North Dakota farmer worried dry July will affect crops in major way
Buffalo, ND (WDAY TV) - From Minnesota cities to North Dakota towns much of the Midwest has recorded record rainfall numbers this summer.
While many farmers are still recovering from severe flooding in their fields, a record dry spell is hitting home on one farm near Buffalo, North Dakota.
You don't have to drive down Lee Fraase's dirt road to know his farmland near Buffalo is thirsty.
Lee Fraase/Buffalo, ND Farmer: “I think it's the driest July ever on the farm.”
And his hope is beginning to run dry.
Fraase: "Farming, it's always been a gamble, it always will be."
In July, Fraase's fields saw only 4 tenths an inch of rain.
Fraase: "You've been at it so long you just kind of roll with it."
And his 1500 acres of wheat, beans and corn are calling for a much needed drink.
"Fargo sits in the bathtub, in the bottom of the lake. That's one thing. We sit out here. We're on the second beach of Lake Aggassiz."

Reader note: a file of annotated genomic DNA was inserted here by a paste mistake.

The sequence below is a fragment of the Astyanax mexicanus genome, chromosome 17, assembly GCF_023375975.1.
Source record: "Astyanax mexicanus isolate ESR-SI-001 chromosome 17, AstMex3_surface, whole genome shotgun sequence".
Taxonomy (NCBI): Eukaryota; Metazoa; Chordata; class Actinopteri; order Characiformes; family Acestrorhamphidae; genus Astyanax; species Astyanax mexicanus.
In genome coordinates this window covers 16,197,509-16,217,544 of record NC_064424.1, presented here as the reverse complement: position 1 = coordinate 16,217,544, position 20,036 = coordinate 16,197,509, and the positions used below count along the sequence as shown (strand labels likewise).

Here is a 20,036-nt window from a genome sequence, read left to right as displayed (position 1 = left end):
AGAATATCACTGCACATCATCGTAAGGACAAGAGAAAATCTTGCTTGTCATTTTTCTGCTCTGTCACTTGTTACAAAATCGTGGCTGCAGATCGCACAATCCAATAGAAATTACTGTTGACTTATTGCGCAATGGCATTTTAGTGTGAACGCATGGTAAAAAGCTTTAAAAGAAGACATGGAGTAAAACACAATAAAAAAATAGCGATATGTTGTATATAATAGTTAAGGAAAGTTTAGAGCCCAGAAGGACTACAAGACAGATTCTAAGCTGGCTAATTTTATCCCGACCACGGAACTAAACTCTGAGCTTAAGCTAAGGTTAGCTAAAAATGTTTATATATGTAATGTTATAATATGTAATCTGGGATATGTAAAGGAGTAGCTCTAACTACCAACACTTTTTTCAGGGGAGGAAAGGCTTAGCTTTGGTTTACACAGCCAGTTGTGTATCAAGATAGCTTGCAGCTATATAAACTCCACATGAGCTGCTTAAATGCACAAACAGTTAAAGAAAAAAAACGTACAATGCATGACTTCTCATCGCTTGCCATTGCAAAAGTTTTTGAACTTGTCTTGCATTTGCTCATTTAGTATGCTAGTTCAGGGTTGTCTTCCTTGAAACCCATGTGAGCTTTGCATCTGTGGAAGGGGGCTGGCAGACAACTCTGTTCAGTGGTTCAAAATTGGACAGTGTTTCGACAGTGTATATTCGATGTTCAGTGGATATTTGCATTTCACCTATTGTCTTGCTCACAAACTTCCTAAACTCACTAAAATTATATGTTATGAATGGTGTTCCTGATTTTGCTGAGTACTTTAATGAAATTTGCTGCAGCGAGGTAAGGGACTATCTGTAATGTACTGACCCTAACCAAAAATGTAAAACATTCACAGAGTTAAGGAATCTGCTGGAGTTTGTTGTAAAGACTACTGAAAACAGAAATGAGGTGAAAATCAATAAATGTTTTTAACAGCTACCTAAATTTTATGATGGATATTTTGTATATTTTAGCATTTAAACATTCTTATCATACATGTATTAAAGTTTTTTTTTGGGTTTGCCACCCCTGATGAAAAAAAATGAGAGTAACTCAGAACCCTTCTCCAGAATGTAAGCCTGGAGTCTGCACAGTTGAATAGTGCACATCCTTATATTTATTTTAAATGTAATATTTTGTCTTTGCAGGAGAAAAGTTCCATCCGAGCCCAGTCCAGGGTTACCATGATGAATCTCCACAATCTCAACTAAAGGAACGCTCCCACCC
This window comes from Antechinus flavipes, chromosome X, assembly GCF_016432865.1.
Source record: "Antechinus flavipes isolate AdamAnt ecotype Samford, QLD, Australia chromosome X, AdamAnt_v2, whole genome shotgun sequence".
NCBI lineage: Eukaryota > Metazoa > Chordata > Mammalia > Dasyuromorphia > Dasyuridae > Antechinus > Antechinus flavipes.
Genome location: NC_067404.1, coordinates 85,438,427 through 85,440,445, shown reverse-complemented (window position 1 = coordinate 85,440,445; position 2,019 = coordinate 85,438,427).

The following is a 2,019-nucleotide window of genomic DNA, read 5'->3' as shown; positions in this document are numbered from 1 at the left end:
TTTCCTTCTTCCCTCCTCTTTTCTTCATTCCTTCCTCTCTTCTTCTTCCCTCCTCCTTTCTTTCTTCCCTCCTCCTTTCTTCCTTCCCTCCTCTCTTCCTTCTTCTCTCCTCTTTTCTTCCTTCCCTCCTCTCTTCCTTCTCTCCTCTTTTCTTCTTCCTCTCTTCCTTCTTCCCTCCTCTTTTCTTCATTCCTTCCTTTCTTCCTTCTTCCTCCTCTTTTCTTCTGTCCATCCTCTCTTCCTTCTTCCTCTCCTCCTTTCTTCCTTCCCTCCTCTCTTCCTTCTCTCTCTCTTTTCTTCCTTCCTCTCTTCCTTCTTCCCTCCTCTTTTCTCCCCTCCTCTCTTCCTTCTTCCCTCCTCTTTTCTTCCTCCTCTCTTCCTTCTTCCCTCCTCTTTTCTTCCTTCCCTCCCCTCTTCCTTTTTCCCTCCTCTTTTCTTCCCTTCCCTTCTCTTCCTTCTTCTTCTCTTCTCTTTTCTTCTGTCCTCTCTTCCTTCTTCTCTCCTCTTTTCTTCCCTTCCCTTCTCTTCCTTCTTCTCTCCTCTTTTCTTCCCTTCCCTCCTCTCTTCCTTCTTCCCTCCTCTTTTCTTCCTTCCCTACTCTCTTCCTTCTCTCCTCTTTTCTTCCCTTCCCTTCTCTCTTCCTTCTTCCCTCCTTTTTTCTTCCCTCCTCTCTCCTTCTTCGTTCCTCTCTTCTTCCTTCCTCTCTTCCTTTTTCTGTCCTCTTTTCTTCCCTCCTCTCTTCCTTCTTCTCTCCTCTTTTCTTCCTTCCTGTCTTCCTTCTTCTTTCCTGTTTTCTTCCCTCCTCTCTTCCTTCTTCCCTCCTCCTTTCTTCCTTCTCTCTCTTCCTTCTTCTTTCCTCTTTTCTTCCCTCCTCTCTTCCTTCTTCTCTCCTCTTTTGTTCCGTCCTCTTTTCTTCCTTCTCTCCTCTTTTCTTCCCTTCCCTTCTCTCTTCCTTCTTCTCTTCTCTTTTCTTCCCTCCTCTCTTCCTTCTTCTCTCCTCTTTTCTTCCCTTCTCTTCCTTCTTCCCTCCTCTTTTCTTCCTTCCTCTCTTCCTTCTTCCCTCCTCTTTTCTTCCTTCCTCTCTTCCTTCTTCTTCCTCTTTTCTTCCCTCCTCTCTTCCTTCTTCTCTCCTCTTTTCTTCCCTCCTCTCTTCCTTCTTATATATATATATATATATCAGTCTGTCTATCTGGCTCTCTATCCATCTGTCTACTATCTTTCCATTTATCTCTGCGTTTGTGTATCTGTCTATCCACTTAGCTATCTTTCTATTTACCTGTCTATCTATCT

His soil- more like sand.
It's pretty dry right here."
While some fields nearby saw severe summer flooding and record rainfall.
Fraase: "You can go four miles away and they probably had three, four inches, when we only had a couple tenths."
Here, the crop yields could soon suffer.
"You get used to it."
You can really notice the problem in spots like this. These beans use so much energy just getting their roots down to the water because soil like this isn't helping them out.
Fraase: "You'll find a little moisture in there, not much."
Beans and wheat still have a shot, but corn- by the looks of the cobs- need help.
Fraase: "You can pray.”
Pray that August will bring rain.
Fraase: "You do the best you can, you do what you can do and there are something’s that are out of your control. In some ways that's maybe better."
And let Mother Nature take care of the rest.
Fraase says an average July usually brings about two inches of rain.